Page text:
Caleb Mc Daniel has a nice post on President Bush, and his recent claims that his policies in Iraq can only be judged by future historians. Caleb points out that this is a common dodge for politicians, but at the same time he, like me, seems a bit smitten by the high status this gives to historians. (Proper historians, of course, not revisionists.)
I must say I am a bit more conflicted about this than Caleb is. One of the things that my advisor was very satisfied with towards the end of his life was the way that the study of Republican China was becoming an academic issue. Fewer and fewer students wanted to re-fight the battles of the Civil War in his class, he did not have to worry about his relatives in Taiwan when he published stuff, he was not in any danger of being hauled in front of HUAC for his academic work. (He was a Fairbank student) There were benefits to the politicization of history (none of the grad students doing Ancient Greece got defense department money to do their language work,) but he was happy to see it go. I think he was happy with the change on a personal level and also on an intellectual one. 1949 happened. The Communists came to power. Nothing that was said now could undo that, and while attempts to use history as ammunition in American political battles were probably inevitable they were not a good thing for history. Actually, given the American political culture it was somewhat odd that “Who lost China” had such a long run in American politics.
On the other hand, while the passage of time helps to turn history into an academic subject, I don’t think it actually accomplishes anything in itself. With the passage of time more documents become available, and in many cases they become easier to search, but of course no new evidence is created. Eventually a secondary literature is created that helps you to figure out what you are looking at. None of this is necessary, however. Well, at least that was Sima Qian’s position. Sima was the Han dynasty historian who was castrated for his defense of a general whom the emperor had condemned. I’ve always assumed that this was in part because of factional situations at court, but it also grew out of Sima’s theories of history. He judged generals and ministers and emperors all the time and placed them in categories of good and bad. Like Ranke, Sima saw the historian as God, passing out judgments, and for Sima the standards you judged people against were eternal. Not only could historians judge the present, it was something they were ideally situated to do. This is not how we see historians today, of course, but Han Wudi was not disagreeing with Sima about the validity of praise and blame history. He agreed that standards were eternal, he agreed that judgment had to be made, but he disagreed with Sima about who got to be the judge. For him revisionist history was lesse majeste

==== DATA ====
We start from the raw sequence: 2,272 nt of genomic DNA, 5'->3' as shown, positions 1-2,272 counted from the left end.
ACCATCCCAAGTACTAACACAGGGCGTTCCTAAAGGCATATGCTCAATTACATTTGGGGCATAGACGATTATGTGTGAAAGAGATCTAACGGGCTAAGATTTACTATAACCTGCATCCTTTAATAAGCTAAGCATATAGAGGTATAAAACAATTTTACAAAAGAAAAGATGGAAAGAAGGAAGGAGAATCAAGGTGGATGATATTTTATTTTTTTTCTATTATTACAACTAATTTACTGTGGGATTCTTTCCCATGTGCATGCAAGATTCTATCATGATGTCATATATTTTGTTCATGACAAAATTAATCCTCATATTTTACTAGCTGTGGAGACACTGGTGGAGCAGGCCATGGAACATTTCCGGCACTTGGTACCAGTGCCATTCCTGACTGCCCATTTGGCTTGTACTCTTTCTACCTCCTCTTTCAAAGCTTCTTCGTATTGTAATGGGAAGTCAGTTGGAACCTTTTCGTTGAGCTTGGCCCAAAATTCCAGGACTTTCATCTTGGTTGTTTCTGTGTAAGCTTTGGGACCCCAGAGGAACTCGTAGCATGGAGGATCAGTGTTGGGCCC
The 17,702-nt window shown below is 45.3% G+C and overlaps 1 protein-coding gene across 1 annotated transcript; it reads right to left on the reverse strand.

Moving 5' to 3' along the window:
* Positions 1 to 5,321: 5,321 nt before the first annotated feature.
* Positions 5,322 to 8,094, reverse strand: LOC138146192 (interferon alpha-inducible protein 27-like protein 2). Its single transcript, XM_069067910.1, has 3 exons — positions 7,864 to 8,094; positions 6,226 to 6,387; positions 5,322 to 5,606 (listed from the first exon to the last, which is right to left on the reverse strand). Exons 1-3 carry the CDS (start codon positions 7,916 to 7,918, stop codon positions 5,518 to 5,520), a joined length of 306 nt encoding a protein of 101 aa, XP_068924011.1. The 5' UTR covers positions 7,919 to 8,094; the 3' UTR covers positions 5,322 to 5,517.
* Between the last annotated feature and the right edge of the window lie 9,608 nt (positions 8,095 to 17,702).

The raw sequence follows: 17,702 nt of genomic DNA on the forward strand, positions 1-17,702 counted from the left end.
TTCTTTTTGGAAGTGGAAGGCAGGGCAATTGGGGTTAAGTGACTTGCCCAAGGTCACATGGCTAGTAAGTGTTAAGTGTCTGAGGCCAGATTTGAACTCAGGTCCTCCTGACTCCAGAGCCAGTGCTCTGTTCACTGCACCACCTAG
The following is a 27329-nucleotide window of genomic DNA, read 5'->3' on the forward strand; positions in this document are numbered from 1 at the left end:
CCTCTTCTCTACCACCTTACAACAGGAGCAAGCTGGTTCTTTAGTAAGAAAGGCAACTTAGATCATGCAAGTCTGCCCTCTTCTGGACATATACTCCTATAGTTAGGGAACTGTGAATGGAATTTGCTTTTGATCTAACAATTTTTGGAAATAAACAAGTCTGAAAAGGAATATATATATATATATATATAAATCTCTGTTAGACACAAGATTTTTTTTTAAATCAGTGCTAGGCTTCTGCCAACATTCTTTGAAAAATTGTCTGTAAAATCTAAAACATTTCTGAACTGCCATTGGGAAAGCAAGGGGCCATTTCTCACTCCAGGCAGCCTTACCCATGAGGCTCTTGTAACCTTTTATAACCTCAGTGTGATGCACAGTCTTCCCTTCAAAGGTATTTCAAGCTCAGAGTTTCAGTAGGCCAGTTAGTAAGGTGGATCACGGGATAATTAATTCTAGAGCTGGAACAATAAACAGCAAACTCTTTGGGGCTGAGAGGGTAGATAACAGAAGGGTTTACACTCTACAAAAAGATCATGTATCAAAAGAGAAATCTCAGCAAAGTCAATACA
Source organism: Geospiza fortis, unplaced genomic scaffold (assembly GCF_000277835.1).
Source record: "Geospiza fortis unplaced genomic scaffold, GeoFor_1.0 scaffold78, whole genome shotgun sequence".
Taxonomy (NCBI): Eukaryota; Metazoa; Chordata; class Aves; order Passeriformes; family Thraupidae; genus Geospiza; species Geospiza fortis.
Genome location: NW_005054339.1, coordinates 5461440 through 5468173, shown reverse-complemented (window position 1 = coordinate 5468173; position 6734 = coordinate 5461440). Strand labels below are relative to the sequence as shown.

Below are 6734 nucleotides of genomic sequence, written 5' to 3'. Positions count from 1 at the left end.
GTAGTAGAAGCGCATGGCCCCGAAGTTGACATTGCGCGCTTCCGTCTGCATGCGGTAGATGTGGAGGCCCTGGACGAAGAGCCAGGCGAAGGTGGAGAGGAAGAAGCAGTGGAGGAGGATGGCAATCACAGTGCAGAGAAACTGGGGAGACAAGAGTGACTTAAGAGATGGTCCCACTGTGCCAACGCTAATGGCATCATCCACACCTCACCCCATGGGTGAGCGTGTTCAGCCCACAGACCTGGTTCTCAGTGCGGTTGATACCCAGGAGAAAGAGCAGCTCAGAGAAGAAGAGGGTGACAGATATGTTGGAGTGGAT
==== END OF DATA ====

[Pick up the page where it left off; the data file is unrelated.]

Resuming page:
So I suppose that if we are honest historians we have to stand up like Sima Qian and insist that historians alive today are just as good at writing the history of today and praising and blaming as the historians of 100 years hence will be able to.